The only manner, in which we can rationally hope to fulfil these duties, or share in these blessings, is the faithful celebration of the ordinance itself. To such a celebration it is ordinarily indispensable, that we make ourselves ready for the performance of this duty. He, who comes to the sacramental table with a thoughtless, indifferent, worldly spirit, may expect to go from it without profit, and without comfort. Nay, more; as he comes with an unworthy disposition, he is bound to believe, that he will eat and drink judgment to himself. The merely external performance of any duty neither promises, nor conveys, any blessing to the performer. The road to all blessings is obedience; and obedience always has its seat in the heart.

The proper means of preparing ourselves for the Lord's Supper, are solemn contemplations on the great subjects of it; the attentive reading of the Scriptures, or other religious books; particularly those parts of them, which are employed upon the sacrifice of the Cross, and the love of the Redeeiner; self-examination; and prayer. Let a man examine himself, says St. Paul, , and so let him eat of that bread, and drink of that cup. For he that eateth and drinketh unworthily, eateth and drinketh judgment to himself, not discerning the Lord's body: that is, not distinguishing the true nature and design of this ordinance. The solemn contemplation, the diligent reading, which I have recommended, are indispensable means of this discernment; as selfexamination is, to a knowledge of the views and disposition of our own minds. Prayer, though not the only, is beyond a doubt the best, mode of self-examination. In the awful presence of Jehovah, while employed in the confession of our sins, and supplication for his mercy, we cannot avoid feeling our own unworthiness, the reality, multitude, and aggravation, of our sins, and the necessity of his grace to give us the victory over them; a candour, and an integrity of investigation, not easily attainable any

other situation. With these means, faithfully employed, we may humbly hope for just apprehensions concerning this so

in

lemn ordinance; evangelical dispositions in our attendance upon it; and that blessing of God, which will make it efficacious to our comfort, peace, and advancement in the Divine life.

When the glorious Person, whom God has set King upon his Holy Hill of Zion, comes in to see the guests at his table ; how delightful will it be to each of us, my brethren, to be found by him clad in the robe of righteousness, and thus prepared to receive him with the honour which is his due! How delightful to be wel. comed by him to his table, and received with smiles of complacency! How distressing on the contrary, how dreadful, to appear before him without a wedding-garment! Who must not be speechless, when He sternly and awfully demands the cause of this unseemly, and irreverent appearance? Who must not be overwhelmed with anguish and dismay, to hear, pronounced concerning himself, the terrible sentence, Bind him, hand and foot, and take him away, and cast him into outer darkness: there shall be weeping and gnashing of teeth?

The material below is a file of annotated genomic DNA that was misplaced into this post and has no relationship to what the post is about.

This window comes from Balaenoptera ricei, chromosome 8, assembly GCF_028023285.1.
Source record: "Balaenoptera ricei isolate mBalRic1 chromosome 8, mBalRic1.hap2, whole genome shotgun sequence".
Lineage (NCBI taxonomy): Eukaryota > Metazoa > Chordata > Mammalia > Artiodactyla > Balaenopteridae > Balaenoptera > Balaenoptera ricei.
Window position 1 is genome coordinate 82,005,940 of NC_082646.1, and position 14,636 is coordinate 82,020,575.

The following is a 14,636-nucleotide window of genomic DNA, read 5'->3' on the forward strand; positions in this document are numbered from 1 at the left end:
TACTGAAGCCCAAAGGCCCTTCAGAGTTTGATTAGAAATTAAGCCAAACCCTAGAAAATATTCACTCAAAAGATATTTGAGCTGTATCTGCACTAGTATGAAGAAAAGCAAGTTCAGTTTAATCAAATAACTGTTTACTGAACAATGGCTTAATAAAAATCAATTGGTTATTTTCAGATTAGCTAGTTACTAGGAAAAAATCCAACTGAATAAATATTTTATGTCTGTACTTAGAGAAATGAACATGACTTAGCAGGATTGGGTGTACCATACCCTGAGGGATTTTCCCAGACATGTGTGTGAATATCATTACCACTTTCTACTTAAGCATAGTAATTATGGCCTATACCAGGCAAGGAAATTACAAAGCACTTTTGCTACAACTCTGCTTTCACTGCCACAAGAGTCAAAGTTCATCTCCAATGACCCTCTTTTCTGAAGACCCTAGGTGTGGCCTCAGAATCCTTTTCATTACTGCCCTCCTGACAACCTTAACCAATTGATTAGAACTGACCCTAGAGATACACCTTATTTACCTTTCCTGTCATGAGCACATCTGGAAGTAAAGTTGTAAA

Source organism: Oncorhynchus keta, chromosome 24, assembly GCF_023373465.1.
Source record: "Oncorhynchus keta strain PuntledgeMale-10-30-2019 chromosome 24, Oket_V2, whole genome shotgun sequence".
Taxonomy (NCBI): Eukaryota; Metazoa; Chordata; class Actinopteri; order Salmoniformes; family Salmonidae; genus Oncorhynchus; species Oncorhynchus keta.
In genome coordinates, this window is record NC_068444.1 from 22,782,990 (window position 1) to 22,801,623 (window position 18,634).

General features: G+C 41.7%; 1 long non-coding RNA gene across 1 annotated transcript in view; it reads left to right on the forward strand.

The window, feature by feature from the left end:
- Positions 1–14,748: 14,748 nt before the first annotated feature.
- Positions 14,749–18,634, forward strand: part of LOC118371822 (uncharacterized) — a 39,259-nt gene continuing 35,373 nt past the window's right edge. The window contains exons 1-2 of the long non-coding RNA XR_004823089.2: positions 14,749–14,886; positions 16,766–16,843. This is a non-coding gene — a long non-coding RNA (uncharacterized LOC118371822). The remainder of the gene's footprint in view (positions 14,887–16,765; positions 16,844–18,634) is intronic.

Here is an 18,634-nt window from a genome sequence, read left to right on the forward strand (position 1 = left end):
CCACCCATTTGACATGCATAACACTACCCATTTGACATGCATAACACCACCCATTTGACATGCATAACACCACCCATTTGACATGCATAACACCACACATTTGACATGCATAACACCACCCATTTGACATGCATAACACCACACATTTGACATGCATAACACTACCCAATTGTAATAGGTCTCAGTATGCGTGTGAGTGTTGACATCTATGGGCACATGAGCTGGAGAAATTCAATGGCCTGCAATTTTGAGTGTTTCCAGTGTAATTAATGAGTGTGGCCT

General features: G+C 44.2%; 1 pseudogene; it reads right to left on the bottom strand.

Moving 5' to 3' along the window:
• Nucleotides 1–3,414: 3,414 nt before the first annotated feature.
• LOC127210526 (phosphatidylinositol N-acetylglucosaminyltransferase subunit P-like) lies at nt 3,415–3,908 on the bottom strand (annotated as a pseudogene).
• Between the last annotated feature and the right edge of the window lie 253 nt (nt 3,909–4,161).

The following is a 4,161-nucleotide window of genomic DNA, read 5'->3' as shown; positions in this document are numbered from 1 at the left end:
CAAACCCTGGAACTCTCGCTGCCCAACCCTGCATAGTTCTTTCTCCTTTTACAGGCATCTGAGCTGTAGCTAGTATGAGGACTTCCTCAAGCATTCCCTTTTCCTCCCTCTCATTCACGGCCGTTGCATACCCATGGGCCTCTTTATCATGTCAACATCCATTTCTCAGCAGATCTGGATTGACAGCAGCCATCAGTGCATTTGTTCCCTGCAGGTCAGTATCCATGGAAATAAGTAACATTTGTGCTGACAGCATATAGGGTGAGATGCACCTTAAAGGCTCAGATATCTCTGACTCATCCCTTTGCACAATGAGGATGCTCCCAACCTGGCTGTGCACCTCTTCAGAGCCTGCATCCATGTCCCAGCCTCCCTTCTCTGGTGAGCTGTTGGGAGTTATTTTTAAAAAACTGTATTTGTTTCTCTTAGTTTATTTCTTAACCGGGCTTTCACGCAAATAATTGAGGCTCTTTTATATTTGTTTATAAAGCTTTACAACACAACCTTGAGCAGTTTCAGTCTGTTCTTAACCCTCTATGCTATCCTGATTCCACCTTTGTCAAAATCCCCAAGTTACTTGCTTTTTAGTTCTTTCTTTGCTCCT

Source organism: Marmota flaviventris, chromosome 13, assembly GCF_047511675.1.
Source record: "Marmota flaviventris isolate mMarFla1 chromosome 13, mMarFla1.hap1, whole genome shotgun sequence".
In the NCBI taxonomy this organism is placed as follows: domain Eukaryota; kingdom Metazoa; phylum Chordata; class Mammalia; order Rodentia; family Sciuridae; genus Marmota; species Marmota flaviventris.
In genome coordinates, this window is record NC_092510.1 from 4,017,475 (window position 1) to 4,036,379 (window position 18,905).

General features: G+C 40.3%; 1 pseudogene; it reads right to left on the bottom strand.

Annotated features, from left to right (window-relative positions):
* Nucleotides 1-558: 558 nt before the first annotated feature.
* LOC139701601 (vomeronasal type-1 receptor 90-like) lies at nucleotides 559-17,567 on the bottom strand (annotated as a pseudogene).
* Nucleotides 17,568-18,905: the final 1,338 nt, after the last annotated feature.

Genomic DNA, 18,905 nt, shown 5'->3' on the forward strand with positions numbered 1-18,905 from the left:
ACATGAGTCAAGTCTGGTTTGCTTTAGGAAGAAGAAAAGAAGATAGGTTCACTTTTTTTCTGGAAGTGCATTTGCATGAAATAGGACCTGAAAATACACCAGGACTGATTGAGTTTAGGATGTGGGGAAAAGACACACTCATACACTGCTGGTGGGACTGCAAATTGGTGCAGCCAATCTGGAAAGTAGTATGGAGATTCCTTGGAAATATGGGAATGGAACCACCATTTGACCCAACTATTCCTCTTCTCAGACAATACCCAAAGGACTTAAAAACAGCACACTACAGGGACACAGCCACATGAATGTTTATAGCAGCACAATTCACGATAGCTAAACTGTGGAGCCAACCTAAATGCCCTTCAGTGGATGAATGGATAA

SERMON CLXII.

THE EXTRAORDINARY MEANS OF GRACE.

THE DISCIPLINE OF THE CHURCH.

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MATTHEW xviii. 15-18.

Moreover, if thy Brother trespass against thee, go and tell him his fault, between thee and him alone, if he shall hear thee, thou hast gained thy Brother. But if he will not hear thee, then take with thee one or two more, that in the mouth of two or three witnesses, every word may be established. And if he shall neglect to hear them, tell it unto the Church, but if he shall neglect to hear the Church, let him be unto thee as an heathen man, and a Publican.

In the six preceeding discourses, I have considered at length, two Ordinances of the Christian Church, commonly styled Sacraments; to wit, Baptism, and the Lord's Supper. I shall now proceed to the consideration of another, and the only remaining ordinance peculiar to that body; to wit, Christian Discipline.

In examining this subject, I shall endeavour to point out,
1. The Duties to be done,
II. The Manner, in which,
III. The Ends, for which, and,
IV. The Persons, by whom, they are to be done ; and,